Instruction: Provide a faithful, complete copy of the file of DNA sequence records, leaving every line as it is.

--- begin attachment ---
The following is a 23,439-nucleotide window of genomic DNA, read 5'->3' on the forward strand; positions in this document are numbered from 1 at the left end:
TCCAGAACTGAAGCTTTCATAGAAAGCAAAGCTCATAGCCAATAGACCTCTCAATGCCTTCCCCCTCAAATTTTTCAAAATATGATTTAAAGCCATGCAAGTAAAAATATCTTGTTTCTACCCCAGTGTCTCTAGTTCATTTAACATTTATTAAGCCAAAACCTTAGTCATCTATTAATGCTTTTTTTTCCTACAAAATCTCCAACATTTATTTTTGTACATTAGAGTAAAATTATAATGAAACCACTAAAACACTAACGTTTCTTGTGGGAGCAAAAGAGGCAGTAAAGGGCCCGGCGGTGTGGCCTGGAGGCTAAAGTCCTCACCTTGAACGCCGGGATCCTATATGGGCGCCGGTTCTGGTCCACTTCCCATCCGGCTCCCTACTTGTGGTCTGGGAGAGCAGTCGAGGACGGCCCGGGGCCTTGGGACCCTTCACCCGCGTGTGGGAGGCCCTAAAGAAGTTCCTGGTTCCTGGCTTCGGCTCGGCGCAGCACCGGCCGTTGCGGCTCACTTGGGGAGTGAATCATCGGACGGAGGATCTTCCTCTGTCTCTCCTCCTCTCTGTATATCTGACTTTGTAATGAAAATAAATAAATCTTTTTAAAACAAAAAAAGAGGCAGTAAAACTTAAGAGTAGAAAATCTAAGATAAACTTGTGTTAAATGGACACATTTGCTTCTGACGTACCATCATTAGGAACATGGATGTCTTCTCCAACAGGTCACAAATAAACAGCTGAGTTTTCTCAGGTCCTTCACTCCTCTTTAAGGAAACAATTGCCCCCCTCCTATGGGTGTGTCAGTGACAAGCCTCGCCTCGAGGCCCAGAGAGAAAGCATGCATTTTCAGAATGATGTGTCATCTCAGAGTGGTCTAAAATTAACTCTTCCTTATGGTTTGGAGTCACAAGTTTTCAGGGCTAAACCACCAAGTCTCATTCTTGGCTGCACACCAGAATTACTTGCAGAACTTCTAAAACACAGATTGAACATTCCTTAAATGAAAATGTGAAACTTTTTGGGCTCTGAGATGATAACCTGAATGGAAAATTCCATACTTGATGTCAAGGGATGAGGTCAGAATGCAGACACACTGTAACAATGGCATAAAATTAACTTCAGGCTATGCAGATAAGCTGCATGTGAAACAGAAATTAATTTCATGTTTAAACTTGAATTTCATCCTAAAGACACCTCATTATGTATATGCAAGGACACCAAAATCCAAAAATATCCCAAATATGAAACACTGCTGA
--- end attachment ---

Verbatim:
The following is a 23,439-nucleotide window of genomic DNA, read 5'->3' on the forward strand; positions in this document are numbered from 1 at the left end:
TCCAGAACTGAAGCTTTCATAGAAAGCAAAGCTCATAGCCAATAGACCTCTCAATGCCTTCCCCCTCAAATTTTTCAAAATATGATTTAAAGCCATGCAAGTAAAAATATCTTGTTTCTACCCCAGTGTCTCTAGTTCATTTAACATTTATTAAGCCAAAACCTTAGTCATCTATTAATGCTTTTTTTTCCTACAAAATCTCCAACATTTATTTTTGTACATTAGAGTAAAATTATAATGAAACCACTAAAACACTAACGTTTCTTGTGGGAGCAAAAGAGGCAGTAAAGGGCCCGGCGGTGTGGCCTGGAGGCTAAAGTCCTCACCTTGAACGCCGGGATCCTATATGGGCGCCGGTTCTGGTCCACTTCCCATCCGGCTCCCTACTTGTGGTCTGGGAGAGCAGTCGAGGACGGCCCGGGGCCTTGGGACCCTTCACCCGCGTGTGGGAGGCCCTAAAGAAGTTCCTGGTTCCTGGCTTCGGCTCGGCGCAGCACCGGCCGTTGCGGCTCACTTGGGGAGTGAATCATCGGACGGAGGATCTTCCTCTGTCTCTCCTCCTCTCTGTATATCTGACTTTGTAATGAAAATAAATAAATCTTTTTAAAACAAAAAAAGAGGCAGTAAAACTTAAGAGTAGAAAATCTAAGATAAACTTGTGTTAAATGGACACATTTGCTTCTGACGTACCATCATTAGGAACATGGATGTCTTCTCCAACAGGTCACAAATAAACAGCTGAGTTTTCTCAGGTCCTTCACTCCTCTTTAAGGAAACAATTGCCCCCCTCCTATGGGTGTGTCAGTGACAAGCCTCGCCTCGAGGCCCAGAGAGAAAGCATGCATTTTCAGAATGATGTGTCATCTCAGAGTGGTCTAAAATTAACTCTTCCTTATGGTTTGGAGTCACAAGTTTTCAGGGCTAAACCACCAAGTCTCATTCTTGGCTGCACACCAGAATTACTTGCAGAACTTCTAAAACACAGATTGAACATTCCTTAAATGAAAATGTGAAACTTTTTGGGCTCTGAGATGATAACCTGAATGGAAAATTCCATACTTGATGTCAAGGGATGAGGTCAGAATGCAGACACACTGTAACAATGGCATAAAATTAACTTCAGGCTATGCAGATAAGCTGCATGTGAAACAGAAATTAATTTCATGTTTAAACTTGAATTTCATCCTAAAGACACCTCATTATGTATATGCAAGGACACCAAAATCCAAAAATATCCCAAATATGAAACACTGCTGA